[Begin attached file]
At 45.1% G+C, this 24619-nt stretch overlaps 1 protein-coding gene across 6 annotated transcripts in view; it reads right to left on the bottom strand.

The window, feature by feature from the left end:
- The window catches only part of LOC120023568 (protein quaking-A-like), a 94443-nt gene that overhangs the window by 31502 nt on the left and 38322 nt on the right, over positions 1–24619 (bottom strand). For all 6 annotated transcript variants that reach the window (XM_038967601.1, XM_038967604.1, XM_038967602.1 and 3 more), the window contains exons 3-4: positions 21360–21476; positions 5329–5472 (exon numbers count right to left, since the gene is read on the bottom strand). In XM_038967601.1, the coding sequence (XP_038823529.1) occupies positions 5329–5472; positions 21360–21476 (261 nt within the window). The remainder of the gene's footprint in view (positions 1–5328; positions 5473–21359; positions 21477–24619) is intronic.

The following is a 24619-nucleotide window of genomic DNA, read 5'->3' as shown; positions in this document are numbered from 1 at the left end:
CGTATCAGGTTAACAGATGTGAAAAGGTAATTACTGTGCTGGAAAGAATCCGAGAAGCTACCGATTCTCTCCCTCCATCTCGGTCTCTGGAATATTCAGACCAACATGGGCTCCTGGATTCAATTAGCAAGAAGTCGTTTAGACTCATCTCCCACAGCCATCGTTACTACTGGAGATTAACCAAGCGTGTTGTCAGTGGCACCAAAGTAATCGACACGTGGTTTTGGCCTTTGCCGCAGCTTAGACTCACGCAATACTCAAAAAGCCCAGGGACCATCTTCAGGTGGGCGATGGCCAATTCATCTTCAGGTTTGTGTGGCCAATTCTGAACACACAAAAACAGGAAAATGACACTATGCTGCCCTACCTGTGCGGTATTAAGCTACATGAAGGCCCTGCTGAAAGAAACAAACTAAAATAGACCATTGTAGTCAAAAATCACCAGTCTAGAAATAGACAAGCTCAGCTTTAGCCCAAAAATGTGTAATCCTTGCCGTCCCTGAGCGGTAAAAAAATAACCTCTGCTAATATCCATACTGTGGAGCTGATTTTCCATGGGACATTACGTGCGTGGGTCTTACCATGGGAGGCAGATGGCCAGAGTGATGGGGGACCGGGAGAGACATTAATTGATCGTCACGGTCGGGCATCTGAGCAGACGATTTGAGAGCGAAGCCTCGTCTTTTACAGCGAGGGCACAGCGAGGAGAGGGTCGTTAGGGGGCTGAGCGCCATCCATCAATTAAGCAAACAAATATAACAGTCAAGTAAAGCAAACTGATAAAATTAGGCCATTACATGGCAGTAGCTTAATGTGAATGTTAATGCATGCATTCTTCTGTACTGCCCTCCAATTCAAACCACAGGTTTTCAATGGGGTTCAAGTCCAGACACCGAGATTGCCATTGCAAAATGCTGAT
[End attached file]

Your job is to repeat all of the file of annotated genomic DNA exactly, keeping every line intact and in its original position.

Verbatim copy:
At 45.1% G+C, this 24619-nt stretch overlaps 1 protein-coding gene across 6 annotated transcripts in view; it reads right to left on the bottom strand.

The window, feature by feature from the left end:
- The window catches only part of LOC120023568 (protein quaking-A-like), a 94443-nt gene that overhangs the window by 31502 nt on the left and 38322 nt on the right, over positions 1–24619 (bottom strand). For all 6 annotated transcript variants that reach the window (XM_038967601.1, XM_038967604.1, XM_038967602.1 and 3 more), the window contains exons 3-4: positions 21360–21476; positions 5329–5472 (exon numbers count right to left, since the gene is read on the bottom strand). In XM_038967601.1, the coding sequence (XP_038823529.1) occupies positions 5329–5472; positions 21360–21476 (261 nt within the window). The remainder of the gene's footprint in view (positions 1–5328; positions 5473–21359; positions 21477–24619) is intronic.

The following is a 24619-nucleotide window of genomic DNA, read 5'->3' as shown; positions in this document are numbered from 1 at the left end:
CGTATCAGGTTAACAGATGTGAAAAGGTAATTACTGTGCTGGAAAGAATCCGAGAAGCTACCGATTCTCTCCCTCCATCTCGGTCTCTGGAATATTCAGACCAACATGGGCTCCTGGATTCAATTAGCAAGAAGTCGTTTAGACTCATCTCCCACAGCCATCGTTACTACTGGAGATTAACCAAGCGTGTTGTCAGTGGCACCAAAGTAATCGACACGTGGTTTTGGCCTTTGCCGCAGCTTAGACTCACGCAATACTCAAAAAGCCCAGGGACCATCTTCAGGTGGGCGATGGCCAATTCATCTTCAGGTTTGTGTGGCCAATTCTGAACACACAAAAACAGGAAAATGACACTATGCTGCCCTACCTGTGCGGTATTAAGCTACATGAAGGCCCTGCTGAAAGAAACAAACTAAAATAGACCATTGTAGTCAAAAATCACCAGTCTAGAAATAGACAAGCTCAGCTTTAGCCCAAAAATGTGTAATCCTTGCCGTCCCTGAGCGGTAAAAAAATAACCTCTGCTAATATCCATACTGTGGAGCTGATTTTCCATGGGACATTACGTGCGTGGGTCTTACCATGGGAGGCAGATGGCCAGAGTGATGGGGGACCGGGAGAGACATTAATTGATCGTCACGGTCGGGCATCTGAGCAGACGATTTGAGAGCGAAGCCTCGTCTTTTACAGCGAGGGCACAGCGAGGAGAGGGTCGTTAGGGGGCTGAGCGCCATCCATCAATTAAGCAAACAAATATAACAGTCAAGTAAAGCAAACTGATAAAATTAGGCCATTACATGGCAGTAGCTTAATGTGAATGTTAATGCATGCATTCTTCTGTACTGCCCTCCAATTCAAACCACAGGTTTTCAATGGGGTTCAAGTCCAGACACCGAGATTGCCATTGCAAAATGCTGAT